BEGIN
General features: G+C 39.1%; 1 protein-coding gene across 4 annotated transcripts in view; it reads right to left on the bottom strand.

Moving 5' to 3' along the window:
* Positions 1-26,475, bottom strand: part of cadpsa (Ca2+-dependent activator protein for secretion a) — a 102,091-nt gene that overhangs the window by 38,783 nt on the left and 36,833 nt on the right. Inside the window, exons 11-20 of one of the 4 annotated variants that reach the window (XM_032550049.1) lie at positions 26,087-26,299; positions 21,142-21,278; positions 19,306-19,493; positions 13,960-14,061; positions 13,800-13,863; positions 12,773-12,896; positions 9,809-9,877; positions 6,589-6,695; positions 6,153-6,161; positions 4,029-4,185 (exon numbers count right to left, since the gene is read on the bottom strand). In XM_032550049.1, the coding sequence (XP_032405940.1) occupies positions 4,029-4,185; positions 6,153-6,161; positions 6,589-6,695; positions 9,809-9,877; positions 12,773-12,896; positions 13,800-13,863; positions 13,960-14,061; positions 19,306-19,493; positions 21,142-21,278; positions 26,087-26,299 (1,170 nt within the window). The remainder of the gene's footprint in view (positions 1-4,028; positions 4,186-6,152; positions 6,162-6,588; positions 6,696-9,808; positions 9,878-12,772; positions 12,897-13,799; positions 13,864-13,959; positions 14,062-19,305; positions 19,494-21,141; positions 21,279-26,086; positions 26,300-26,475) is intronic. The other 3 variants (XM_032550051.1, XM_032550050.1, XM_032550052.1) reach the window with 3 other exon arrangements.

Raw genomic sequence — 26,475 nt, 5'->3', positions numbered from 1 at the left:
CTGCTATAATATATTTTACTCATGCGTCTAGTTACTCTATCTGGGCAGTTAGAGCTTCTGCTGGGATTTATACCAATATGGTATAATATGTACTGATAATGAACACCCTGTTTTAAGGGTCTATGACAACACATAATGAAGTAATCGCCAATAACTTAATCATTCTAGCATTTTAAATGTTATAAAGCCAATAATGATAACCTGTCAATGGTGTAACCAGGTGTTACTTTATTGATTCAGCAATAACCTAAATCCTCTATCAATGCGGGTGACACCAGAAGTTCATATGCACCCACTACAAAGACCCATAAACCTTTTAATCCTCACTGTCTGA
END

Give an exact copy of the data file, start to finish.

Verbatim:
General features: G+C 39.1%; 1 protein-coding gene across 4 annotated transcripts in view; it reads right to left on the bottom strand.

Moving 5' to 3' along the window:
* Positions 1-26,475, bottom strand: part of cadpsa (Ca2+-dependent activator protein for secretion a) — a 102,091-nt gene that overhangs the window by 38,783 nt on the left and 36,833 nt on the right. Inside the window, exons 11-20 of one of the 4 annotated variants that reach the window (XM_032550049.1) lie at positions 26,087-26,299; positions 21,142-21,278; positions 19,306-19,493; positions 13,960-14,061; positions 13,800-13,863; positions 12,773-12,896; positions 9,809-9,877; positions 6,589-6,695; positions 6,153-6,161; positions 4,029-4,185 (exon numbers count right to left, since the gene is read on the bottom strand). In XM_032550049.1, the coding sequence (XP_032405940.1) occupies positions 4,029-4,185; positions 6,153-6,161; positions 6,589-6,695; positions 9,809-9,877; positions 12,773-12,896; positions 13,800-13,863; positions 13,960-14,061; positions 19,306-19,493; positions 21,142-21,278; positions 26,087-26,299 (1,170 nt within the window). The remainder of the gene's footprint in view (positions 1-4,028; positions 4,186-6,152; positions 6,162-6,588; positions 6,696-9,808; positions 9,878-12,772; positions 12,897-13,799; positions 13,864-13,959; positions 14,062-19,305; positions 19,494-21,141; positions 21,279-26,086; positions 26,300-26,475) is intronic. The other 3 variants (XM_032550051.1, XM_032550050.1, XM_032550052.1) reach the window with 3 other exon arrangements.

Raw genomic sequence — 26,475 nt, 5'->3', positions numbered from 1 at the left:
CTGCTATAATATATTTTACTCATGCGTCTAGTTACTCTATCTGGGCAGTTAGAGCTTCTGCTGGGATTTATACCAATATGGTATAATATGTACTGATAATGAACACCCTGTTTTAAGGGTCTATGACAACACATAATGAAGTAATCGCCAATAACTTAATCATTCTAGCATTTTAAATGTTATAAAGCCAATAATGATAACCTGTCAATGGTGTAACCAGGTGTTACTTTATTGATTCAGCAATAACCTAAATCCTCTATCAATGCGGGTGACACCAGAAGTTCATATGCACCCACTACAAAGACCCATAAACCTTTTAATCCTCACTGTCTGA